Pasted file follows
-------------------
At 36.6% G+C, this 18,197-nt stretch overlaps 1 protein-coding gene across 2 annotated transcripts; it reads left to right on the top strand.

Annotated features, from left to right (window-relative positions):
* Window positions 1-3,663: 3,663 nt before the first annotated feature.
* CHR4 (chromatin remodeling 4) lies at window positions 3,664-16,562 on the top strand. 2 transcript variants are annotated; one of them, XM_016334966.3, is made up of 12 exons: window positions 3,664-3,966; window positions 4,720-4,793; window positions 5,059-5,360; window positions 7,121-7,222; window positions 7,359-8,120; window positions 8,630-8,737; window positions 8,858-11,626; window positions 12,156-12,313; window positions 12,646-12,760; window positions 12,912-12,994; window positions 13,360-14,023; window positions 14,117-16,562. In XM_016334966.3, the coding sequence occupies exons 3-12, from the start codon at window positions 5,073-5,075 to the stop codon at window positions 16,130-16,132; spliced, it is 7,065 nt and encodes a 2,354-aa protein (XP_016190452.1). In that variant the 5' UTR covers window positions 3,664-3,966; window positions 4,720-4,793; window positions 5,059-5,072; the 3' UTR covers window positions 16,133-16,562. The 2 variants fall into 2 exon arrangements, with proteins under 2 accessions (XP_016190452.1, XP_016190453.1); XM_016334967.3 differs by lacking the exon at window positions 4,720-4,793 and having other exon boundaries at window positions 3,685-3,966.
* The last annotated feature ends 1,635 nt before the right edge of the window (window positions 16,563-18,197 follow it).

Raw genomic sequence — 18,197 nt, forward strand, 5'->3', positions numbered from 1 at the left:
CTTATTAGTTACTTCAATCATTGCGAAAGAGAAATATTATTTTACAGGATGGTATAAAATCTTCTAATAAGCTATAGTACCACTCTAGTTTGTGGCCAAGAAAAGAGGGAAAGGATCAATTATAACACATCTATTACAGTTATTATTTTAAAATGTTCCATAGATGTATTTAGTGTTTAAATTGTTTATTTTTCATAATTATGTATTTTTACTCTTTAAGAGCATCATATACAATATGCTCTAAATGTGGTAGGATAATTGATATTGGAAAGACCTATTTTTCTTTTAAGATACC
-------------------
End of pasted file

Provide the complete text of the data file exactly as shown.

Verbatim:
At 36.6% G+C, this 18,197-nt stretch overlaps 1 protein-coding gene across 2 annotated transcripts; it reads left to right on the top strand.

Annotated features, from left to right (window-relative positions):
* Window positions 1-3,663: 3,663 nt before the first annotated feature.
* CHR4 (chromatin remodeling 4) lies at window positions 3,664-16,562 on the top strand. 2 transcript variants are annotated; one of them, XM_016334966.3, is made up of 12 exons: window positions 3,664-3,966; window positions 4,720-4,793; window positions 5,059-5,360; window positions 7,121-7,222; window positions 7,359-8,120; window positions 8,630-8,737; window positions 8,858-11,626; window positions 12,156-12,313; window positions 12,646-12,760; window positions 12,912-12,994; window positions 13,360-14,023; window positions 14,117-16,562. In XM_016334966.3, the coding sequence occupies exons 3-12, from the start codon at window positions 5,073-5,075 to the stop codon at window positions 16,130-16,132; spliced, it is 7,065 nt and encodes a 2,354-aa protein (XP_016190452.1). In that variant the 5' UTR covers window positions 3,664-3,966; window positions 4,720-4,793; window positions 5,059-5,072; the 3' UTR covers window positions 16,133-16,562. The 2 variants fall into 2 exon arrangements, with proteins under 2 accessions (XP_016190452.1, XP_016190453.1); XM_016334967.3 differs by lacking the exon at window positions 4,720-4,793 and having other exon boundaries at window positions 3,685-3,966.
* The last annotated feature ends 1,635 nt before the right edge of the window (window positions 16,563-18,197 follow it).

Raw genomic sequence — 18,197 nt, forward strand, 5'->3', positions numbered from 1 at the left:
CTTATTAGTTACTTCAATCATTGCGAAAGAGAAATATTATTTTACAGGATGGTATAAAATCTTCTAATAAGCTATAGTACCACTCTAGTTTGTGGCCAAGAAAAGAGGGAAAGGATCAATTATAACACATCTATTACAGTTATTATTTTAAAATGTTCCATAGATGTATTTAGTGTTTAAATTGTTTATTTTTCATAATTATGTATTTTTACTCTTTAAGAGCATCATATACAATATGCTCTAAATGTGGTAGGATAATTGATATTGGAAAGACCTATTTTTCTTTTAAGATACC